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although plainly hamilton lost the duel it's hard to say that burr one of because he really was ruined by the duel. he was indicted for murder in new york state. he was also indicted for murder in new jersey and he had to flee into philadelphia to avoid arrest. so you have a sitting vice president of the united states under indictment for murder in two states and on the lam from the law. this was a remarkable turn of events, and aaron burr understood that his political future was pretty much over as a conventional political figure. and he decided to turn his attention to the west. as an american tradition when your life goes south, you go west. so when he left office as vice president in 1805, he made a six-month journey down the ohio and mississippi rivers. this map which i hope you can
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see, the dotted line is his outward bound, outward trip which follows the reverse and a solid line is when he had to go through the forest basically to get home. it was a zigzag as you can see. he called on a great many important men, middling men during this trip. he dropped in on to future presidents, andrew jackson and william henry harrison, several senators, couple of militia generals. he was always interested in militia general's. he most often went to see see cotton in the army veterans. he had at the end of the revolution, we have not paid our soldiers very well through the war, and as compensation, we offered the officers land out west. it was really a roman tradition from the classical days. and many of them moved out
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there. so burr would look them up and they all remembered him fondly. now because he had been such a young man during the revolution, they were often older than he and he was really talking to their sons much more than he was talking to them and recruiting them, or an expedition he wanted to leave. he also recruited an irish pictures -- patry tip who will come into the story again. he was sort of ichabod crane figure. he owned an island in the ohio river. and had a legacy that he was frittering away and aaron burr could always help people like that. back, the most important person he connected with was this gentleman, james wilkinson who is the general in chief of the army. now our army at that time was a rather pathetic operation.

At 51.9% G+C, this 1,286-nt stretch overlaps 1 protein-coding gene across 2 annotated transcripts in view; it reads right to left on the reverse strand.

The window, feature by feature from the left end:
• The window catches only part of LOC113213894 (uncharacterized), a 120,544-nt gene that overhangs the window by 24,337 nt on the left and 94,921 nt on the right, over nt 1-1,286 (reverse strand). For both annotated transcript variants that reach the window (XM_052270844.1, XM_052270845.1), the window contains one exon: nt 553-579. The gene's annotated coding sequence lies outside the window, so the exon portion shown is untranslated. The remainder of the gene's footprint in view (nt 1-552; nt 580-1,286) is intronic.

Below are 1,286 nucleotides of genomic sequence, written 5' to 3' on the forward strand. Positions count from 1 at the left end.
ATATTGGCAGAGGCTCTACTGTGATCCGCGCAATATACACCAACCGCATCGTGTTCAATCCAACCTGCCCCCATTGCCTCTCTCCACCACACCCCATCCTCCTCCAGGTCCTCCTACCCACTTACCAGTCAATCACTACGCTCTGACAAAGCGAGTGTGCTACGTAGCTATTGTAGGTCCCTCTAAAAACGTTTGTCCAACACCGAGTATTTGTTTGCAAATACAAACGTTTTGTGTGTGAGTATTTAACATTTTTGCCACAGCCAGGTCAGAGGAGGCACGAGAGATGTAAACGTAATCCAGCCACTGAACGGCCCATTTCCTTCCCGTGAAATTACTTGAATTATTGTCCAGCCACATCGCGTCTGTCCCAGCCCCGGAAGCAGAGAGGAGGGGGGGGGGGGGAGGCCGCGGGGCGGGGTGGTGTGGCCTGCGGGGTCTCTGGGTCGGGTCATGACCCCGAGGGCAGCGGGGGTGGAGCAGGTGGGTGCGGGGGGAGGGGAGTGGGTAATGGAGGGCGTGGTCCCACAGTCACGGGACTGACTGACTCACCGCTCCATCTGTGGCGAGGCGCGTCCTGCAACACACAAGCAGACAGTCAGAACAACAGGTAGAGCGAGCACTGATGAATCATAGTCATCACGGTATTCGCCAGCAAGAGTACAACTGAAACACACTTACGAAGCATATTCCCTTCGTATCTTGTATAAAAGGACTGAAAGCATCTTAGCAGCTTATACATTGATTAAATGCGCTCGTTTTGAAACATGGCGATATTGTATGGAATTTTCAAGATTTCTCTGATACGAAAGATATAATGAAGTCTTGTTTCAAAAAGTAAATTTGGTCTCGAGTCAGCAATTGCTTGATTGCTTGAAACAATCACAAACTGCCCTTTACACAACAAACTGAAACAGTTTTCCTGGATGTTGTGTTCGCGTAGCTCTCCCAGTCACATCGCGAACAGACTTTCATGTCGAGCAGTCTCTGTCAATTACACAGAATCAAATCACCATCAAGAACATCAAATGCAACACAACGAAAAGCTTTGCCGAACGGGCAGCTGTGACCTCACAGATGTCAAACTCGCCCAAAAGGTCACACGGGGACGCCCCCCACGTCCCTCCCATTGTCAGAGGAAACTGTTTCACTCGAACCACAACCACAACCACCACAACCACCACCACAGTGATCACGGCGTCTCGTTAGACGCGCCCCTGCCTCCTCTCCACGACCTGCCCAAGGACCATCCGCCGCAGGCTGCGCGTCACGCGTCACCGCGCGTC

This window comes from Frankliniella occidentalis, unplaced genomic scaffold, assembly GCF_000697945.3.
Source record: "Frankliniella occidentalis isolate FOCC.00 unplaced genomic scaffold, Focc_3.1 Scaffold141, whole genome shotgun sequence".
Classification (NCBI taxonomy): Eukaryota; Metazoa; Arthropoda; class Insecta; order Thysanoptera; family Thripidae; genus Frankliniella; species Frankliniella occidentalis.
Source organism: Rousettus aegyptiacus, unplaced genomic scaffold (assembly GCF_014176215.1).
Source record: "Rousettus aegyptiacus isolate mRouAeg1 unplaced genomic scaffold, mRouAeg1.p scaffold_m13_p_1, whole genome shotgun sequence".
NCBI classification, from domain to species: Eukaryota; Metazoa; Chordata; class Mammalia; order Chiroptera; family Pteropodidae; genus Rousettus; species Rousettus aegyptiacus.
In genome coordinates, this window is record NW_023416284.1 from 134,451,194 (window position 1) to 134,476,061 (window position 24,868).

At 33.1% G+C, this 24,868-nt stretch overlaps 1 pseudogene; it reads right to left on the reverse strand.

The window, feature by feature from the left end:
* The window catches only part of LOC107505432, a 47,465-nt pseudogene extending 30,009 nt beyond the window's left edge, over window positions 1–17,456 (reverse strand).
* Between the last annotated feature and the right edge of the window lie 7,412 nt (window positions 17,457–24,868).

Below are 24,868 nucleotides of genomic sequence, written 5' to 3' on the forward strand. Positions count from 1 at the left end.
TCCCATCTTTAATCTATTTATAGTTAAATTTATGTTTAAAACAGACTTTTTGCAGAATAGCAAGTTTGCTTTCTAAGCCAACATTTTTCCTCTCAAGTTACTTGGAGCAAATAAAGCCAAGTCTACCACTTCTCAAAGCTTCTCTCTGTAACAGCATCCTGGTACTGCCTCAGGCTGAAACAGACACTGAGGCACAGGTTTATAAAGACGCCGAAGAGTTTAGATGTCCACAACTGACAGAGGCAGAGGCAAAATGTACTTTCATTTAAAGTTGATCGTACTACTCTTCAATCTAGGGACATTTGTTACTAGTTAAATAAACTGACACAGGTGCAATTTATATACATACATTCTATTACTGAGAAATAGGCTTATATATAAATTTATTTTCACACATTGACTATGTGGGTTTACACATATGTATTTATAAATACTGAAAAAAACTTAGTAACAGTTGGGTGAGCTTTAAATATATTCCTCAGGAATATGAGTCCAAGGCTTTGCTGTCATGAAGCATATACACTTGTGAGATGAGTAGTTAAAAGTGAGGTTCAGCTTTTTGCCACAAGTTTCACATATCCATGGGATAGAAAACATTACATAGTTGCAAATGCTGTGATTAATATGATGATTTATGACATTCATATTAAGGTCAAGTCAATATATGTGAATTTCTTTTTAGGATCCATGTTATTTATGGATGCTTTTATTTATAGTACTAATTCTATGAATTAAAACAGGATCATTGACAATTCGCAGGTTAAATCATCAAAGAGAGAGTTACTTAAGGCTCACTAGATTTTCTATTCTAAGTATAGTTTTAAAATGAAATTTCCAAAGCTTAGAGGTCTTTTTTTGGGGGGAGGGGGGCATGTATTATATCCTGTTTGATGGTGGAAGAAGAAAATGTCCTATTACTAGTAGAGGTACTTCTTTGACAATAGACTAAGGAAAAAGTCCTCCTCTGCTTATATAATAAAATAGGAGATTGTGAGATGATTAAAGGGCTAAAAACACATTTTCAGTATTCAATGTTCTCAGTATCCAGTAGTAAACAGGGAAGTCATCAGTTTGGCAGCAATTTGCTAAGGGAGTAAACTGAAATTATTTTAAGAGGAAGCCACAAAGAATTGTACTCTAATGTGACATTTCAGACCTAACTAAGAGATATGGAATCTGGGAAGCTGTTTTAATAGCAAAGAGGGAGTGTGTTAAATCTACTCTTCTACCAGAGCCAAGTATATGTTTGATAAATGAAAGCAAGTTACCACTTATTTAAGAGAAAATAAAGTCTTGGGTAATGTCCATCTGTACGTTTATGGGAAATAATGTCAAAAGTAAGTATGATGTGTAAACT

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it had been 5000 men. jefferson didn't like the army so he cut it back to 3000. wilkinson was a general in chief basically because nobody else really cared to care to be part of it. soldiers were rather ragtag group. they were poorly paid, poorly supplied, spread out across the frontier. and wilkinson was a rather remarkable figure. he was at the time he was general in chief at the army a general in the army of the king of spain and 420 or period he received bribes from spain. in return for the bribes, he was special agent number 13. i always like that. it sounds like maxwell smart. [laughter] he wrote reports on american politics and american military events. it's not clear the spanish actually got much value for what they paid him. that was often the experience with wilkinson.
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indeed, theodore roosevelt who wrote history, wrote a book and sent in all her history. there is no more distant coble -- despicable character. in one of his reports and i'm trying to keep an open mind about wilkinson he tells a spanish about the lewis and clark expedition and encourages them to intercepted and arrest lewis and clark and haul them off to mexico. then he tells them about the daniel boone settlement on the missouri river and encourages the spanish to break it up and send them all back to kentucky. if you are going to sell out louis clark and daniel ben, you are just a bad guy. it really pushed me over the edge. there is an episode in the handover of the louisiana purchase which will give you a feel for wilkinson's personality. he was a florid hard drinking guy. he had few military achievements. he was court-martialed with some regularity. he was always exonerated. it was said of him that he had
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never won a battle or lost an investigation. [laughter] and that the handover of the louisiana territory, they had a formal ball, and of course most of the residents in new orleans in that area were french-speaking people. they were called creoles. they were not at all happy to have the united states taking over their land. it was a foreign country. people, they will were nabbed no longer going to speak french to their government. so at this ball, the band was alternating between french and american songs to keep everybody happy. but wilkinson got liquored up and he demanded to american songs in a row. he was the man in charge. now what is particularly odd about the story this story is the second american song was